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Global Recorded Music Market Up 18.5% in 2021...

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...with total revenues of $25.9 billion. This is according to the IFPI (International Federation of the Phonographic Industry). They attribute the increase to paid subscription streaming. Streaming revenues themselves increased by 21.9% to $12.3 billion, with 523 million paid subscribers to streaming services. So basically, in 2021 half of all revenues for recorded music are for streaming.


Based on what the IFPI calls "consumption across all formats and all countries, weighted based on the value of each method of consumption," the top 10 global artists are:



Taylor Swift



Ed Sheeran

The Weeknd

Billie Eilish

Justin Bieber


Olivia Rodrigo


That's 2 K-pop, 2 R&B, and the rest nominally pop. All of them had a top 10 single except for Billie Eilish. Lil Nas filled her place in the top 10.


So, same as it ever was...music sales skew toward a younger demographic, and there's a reason why a "pop" music gets its name :)



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I’m only surprised to see rap and it’s sub genres (hip hop, g funk, gangsta, drill, etc.) not dominating top streamed artists.  That list looks a lot like kids streaming on their Apple Music/Spotify family plans.  The geezers paying the bills must still be splitting their listening time with FM, Siruis XM, CD, cassette and LP. ;)

Yamaha CP88, Casio PX-560

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Well, two 

17 minutes ago, ElmerJFudd said:

I’m only surprised to see rap and it’s sub genres (hip hop, g funk, gangsta, drill, etc.) not dominating top streamed artists. 


Well, two out of the top 10 are theoretically hip hop, but both the Weeknd and Drake are more like crossover artists who incorporate a variety of styles. Also remember this is a global study...I'm sure the results for USA-only would show hip hop ruling the charts, and some rock bands would be in there, too.

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Electronic music is sooo turn of the century. But that was 20 years ago, so it's time for the electronic revival. 



I've been waiting for the next thing too...apparently it's still hiding out somewhere.


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I think the youth market has always consumed the most music, at least since music got recorded. And perhaps in the sheet music era before the 78RPM became common.


Glenn Miller, Frank Sinatra and Duke Ellington were loved by the kids of the day, so were Elvis Presley, The Beatles, Aretha Franklin, Michael Jackson, Grandmaster Flash, and right on up to Billie Eilish. And it doesn't matter that she hasn't scored a top 10, after all Jimmy Buffett only scored one top 10 hit, Margaritaville which went to number 8. Yet, Margaritaville is arguably the most valuable song ever written, worth billions when you add the nightclubs, retirement villages, and all the other items under that brand.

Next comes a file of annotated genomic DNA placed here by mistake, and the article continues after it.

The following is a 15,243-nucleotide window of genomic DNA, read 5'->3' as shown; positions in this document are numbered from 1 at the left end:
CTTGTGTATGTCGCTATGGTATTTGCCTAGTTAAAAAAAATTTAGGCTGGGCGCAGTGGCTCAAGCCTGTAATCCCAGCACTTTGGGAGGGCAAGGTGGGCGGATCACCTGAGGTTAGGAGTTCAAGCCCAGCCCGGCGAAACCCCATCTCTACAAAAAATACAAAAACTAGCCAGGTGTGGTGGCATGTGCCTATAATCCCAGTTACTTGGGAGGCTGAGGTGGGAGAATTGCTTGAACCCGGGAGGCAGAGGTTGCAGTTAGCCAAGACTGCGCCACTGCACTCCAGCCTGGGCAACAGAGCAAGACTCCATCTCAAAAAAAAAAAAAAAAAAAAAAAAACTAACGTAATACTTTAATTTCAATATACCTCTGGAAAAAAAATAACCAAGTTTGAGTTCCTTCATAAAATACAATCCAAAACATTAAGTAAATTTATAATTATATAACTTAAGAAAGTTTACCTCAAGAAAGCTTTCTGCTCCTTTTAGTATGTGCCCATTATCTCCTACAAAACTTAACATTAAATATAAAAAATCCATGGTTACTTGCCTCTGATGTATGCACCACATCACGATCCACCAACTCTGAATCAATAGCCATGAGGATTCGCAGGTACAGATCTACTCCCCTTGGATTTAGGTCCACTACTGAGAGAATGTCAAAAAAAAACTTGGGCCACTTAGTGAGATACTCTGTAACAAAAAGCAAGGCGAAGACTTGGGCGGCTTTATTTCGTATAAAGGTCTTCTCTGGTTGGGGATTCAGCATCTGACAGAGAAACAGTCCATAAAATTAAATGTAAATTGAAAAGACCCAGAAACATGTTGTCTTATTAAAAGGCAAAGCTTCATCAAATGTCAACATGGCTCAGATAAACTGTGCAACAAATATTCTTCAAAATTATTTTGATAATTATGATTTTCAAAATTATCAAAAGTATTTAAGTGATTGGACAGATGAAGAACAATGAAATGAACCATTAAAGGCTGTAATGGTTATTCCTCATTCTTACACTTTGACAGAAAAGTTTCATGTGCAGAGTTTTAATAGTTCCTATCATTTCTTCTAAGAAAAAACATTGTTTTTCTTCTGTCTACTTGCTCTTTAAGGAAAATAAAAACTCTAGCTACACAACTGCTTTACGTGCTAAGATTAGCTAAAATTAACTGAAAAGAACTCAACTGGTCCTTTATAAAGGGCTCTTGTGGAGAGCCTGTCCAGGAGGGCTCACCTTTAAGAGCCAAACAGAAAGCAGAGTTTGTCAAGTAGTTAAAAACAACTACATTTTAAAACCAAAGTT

Older people don't buy as much music, probably because there are mortgages, college funds, IRAs, inflationary grocery prices, utilities, and so on. Not to mention the expense of having children on a day-to-day basis. So the priorities drift from owning or streaming new music to necessities and other forms of entertainment/escapism.


Older people tend to like to listen to memories, and when gigging, that's what we give them. As they get older, a faithful rendition of their youthful music is appreciated but not necessary. A personal twist on the tunes is fine with them, and some people have complimented our take on classics, telling me they like a particular song better than the original.


My father was an exception, but he was a musician and played trumpet, violin, ukulele, and later in life organ (with bass pedals). It wasn't his trade, it was his hobby. He had a closet the size of a linen closet full of LPs. He would constantly buy new ones, and his tastes ranged from big band jazz to classical to pop to international to country to show tunes.


Like my father, I like listening to different types of music, and enjoy a lot of current pop, but I have a tender spot for the songs I grew up with, especially those during my youth through my on-the-road gigging years in singles bars and later concerts. Even the not-so-good songs will bring a smile to my face if I haven't heard them for a long time.


On the other hand, the songs I disliked as a youth haven't changed one bit, I still don't like them. Every generation of music has its share of music that swings from terrible to good, and those extremes are different for different people. What I may hate, others may love.


So for me there are two kinds of music, music I like, and music made for someone else's ears.


And the youth, with little or no financial responsibilities, will be the driving force for the recording industry for the foreseeable future.


And I don't buy as much music as I did as a child. I have over 1,000 CDs and almost that many albums. It takes something extremely special and different for me to add it to my collection.


Insights and incites by Notes ♫

Bob "Notes" Norton

Owner, Norton Music http://www.nortonmusic.com

Style and Fake disks for Band-in-a-Box

The Sophisticats http://www.s-cats.com >^. .^< >^. .^<

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